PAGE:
…soapbox time for a great friend, Author and Poetess, Jane Dougherty, who Guest Blogs with me today… #TBSU…

…it’s truly remarkable what an excellent range of different Guest Blogs yeez get when yeez open up yer Web Pages to others… prolific wordsmith-ess, Jane Dougherty adorns my page today with a superb Guest Blog… she calls it a ’rant’… I see it as a terrific reality check for publishers and readers alike… some of we Lads and Lassies do scribble stuff thats’s neatly labelled in its own JONGGR… others often produce broader themed WURK... Jane’s views on it are crystal clear… LUV IT!…enjoy…


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Today I am interviewing me. You can find me on my blog most days, and you can find all my books on Amazon. I tweet a ton of poetry too so you might want to follow me on Twitter too. There’s a button for that somewhere. Blog home page, I believe.

Today I am going to answer that ugly question: Who do you write for; what is your target readership?

I truly hate this question, and what follows is a rant explaining why.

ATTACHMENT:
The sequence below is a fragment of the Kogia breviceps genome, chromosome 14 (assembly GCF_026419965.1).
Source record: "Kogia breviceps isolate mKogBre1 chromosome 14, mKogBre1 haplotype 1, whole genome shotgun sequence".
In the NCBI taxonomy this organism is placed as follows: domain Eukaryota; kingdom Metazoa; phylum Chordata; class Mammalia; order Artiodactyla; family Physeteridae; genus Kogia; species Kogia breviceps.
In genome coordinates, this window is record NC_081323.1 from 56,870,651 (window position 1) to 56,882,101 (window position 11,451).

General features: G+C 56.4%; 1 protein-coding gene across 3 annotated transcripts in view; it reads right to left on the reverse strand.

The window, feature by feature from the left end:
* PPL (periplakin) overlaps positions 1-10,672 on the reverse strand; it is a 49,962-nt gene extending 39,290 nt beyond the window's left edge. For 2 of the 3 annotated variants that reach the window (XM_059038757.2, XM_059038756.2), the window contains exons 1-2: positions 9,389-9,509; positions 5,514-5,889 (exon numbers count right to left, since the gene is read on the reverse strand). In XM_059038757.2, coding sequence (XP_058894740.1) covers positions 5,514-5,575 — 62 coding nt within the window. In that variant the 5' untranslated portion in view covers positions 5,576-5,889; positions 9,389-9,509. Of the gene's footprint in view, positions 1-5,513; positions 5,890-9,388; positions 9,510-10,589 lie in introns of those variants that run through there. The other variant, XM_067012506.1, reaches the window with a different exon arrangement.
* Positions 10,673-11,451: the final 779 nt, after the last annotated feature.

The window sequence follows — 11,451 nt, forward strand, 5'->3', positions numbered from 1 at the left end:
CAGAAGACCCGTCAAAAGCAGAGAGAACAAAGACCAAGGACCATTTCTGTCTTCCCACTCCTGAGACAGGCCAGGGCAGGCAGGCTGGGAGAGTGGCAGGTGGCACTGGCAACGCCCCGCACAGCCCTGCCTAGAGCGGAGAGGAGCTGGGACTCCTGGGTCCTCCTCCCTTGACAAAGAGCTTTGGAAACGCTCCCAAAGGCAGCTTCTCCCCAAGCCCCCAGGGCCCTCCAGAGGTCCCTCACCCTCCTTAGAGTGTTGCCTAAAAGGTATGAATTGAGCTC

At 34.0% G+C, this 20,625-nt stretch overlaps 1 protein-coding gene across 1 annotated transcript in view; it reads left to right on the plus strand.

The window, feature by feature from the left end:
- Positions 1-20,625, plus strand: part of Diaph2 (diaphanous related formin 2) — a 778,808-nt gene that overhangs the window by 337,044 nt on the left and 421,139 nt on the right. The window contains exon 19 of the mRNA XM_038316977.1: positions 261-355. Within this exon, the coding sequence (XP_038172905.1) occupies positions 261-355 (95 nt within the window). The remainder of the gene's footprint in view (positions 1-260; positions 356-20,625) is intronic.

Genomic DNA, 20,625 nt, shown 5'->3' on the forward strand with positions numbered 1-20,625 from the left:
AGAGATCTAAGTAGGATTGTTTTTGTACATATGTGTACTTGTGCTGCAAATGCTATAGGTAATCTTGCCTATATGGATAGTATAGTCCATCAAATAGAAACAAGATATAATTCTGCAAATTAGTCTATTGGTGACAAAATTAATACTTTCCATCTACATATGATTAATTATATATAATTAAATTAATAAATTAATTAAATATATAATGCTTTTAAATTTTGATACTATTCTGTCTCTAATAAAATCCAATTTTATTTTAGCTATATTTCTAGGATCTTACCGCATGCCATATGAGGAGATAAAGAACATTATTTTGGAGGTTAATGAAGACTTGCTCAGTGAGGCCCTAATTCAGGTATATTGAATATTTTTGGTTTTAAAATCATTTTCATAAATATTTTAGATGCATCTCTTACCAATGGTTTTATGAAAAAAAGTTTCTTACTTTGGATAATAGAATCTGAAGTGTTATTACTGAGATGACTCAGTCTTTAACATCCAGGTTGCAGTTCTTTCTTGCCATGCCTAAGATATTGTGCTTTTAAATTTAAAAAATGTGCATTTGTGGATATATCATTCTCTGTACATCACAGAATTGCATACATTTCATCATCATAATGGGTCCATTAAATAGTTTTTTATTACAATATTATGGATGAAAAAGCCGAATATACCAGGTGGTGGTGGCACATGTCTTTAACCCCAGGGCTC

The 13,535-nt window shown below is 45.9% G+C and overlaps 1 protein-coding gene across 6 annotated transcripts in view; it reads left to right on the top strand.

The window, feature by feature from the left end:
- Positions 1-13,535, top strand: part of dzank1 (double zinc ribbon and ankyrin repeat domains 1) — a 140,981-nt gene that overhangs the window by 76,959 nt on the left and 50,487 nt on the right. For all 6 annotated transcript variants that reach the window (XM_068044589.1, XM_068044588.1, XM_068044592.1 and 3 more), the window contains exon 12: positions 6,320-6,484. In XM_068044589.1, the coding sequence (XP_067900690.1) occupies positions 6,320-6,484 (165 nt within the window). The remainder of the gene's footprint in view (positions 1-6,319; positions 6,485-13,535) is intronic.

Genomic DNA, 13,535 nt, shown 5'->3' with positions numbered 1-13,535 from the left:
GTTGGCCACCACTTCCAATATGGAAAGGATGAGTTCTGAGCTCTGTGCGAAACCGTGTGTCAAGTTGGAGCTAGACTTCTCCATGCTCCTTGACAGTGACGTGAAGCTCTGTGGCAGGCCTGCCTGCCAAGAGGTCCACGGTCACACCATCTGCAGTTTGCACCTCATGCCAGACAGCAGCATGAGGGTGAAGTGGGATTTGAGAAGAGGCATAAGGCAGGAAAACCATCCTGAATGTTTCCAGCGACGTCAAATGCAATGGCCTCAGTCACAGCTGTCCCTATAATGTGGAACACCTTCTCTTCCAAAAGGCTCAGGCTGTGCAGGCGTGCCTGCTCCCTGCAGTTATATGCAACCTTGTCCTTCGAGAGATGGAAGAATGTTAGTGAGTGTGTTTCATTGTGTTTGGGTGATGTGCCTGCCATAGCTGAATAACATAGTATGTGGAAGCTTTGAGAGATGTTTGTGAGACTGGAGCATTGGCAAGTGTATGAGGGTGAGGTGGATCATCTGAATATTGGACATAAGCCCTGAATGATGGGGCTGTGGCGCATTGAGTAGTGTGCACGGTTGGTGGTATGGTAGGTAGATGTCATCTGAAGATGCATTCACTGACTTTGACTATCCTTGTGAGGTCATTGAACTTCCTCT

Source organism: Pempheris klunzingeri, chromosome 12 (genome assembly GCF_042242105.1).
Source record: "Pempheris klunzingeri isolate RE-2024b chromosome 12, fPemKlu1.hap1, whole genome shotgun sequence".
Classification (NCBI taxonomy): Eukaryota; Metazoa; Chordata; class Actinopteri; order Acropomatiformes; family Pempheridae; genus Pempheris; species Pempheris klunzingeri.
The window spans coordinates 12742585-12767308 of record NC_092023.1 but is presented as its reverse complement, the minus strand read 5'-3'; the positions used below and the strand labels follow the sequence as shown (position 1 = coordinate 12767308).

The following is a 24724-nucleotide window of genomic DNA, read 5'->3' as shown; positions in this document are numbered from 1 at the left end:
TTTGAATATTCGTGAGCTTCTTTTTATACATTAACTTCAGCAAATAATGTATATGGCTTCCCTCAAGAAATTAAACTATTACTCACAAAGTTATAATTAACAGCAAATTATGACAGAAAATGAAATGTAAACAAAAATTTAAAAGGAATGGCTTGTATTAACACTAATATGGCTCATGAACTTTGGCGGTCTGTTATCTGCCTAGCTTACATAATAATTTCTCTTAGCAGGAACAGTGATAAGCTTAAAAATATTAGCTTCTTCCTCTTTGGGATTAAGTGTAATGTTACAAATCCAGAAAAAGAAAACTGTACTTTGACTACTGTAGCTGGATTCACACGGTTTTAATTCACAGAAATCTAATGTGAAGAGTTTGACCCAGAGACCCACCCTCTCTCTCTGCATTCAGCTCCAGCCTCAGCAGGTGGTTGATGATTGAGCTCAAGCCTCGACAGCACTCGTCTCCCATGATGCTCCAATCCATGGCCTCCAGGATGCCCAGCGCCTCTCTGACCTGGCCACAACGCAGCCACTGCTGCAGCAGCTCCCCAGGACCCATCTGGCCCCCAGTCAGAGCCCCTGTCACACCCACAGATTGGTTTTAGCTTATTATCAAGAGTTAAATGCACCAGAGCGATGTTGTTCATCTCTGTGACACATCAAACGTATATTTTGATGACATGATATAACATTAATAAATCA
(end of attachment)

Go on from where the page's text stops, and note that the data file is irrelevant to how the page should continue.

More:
Yesterday I found a review of The Dark Citadel on Goodreads. I was doubly pleased, firstly because the reviewer who had picked up my book because she liked the cover is neither a fantasy nor a YA reader, and secondly because she didn’t even realise it was classed as YA until she looked for the book details on Amazon. She said that while she was reading, the ages of the main protagonists didn’t ring alarm bells in her head. It didn’t alter their humanity in any way; she just wanted to know what happened to them.

This reaction is a perfect example of how genre stereotyping can reduce a book’s visibility rather than increase it. It also incidentally shows how important it is to have a good book cover.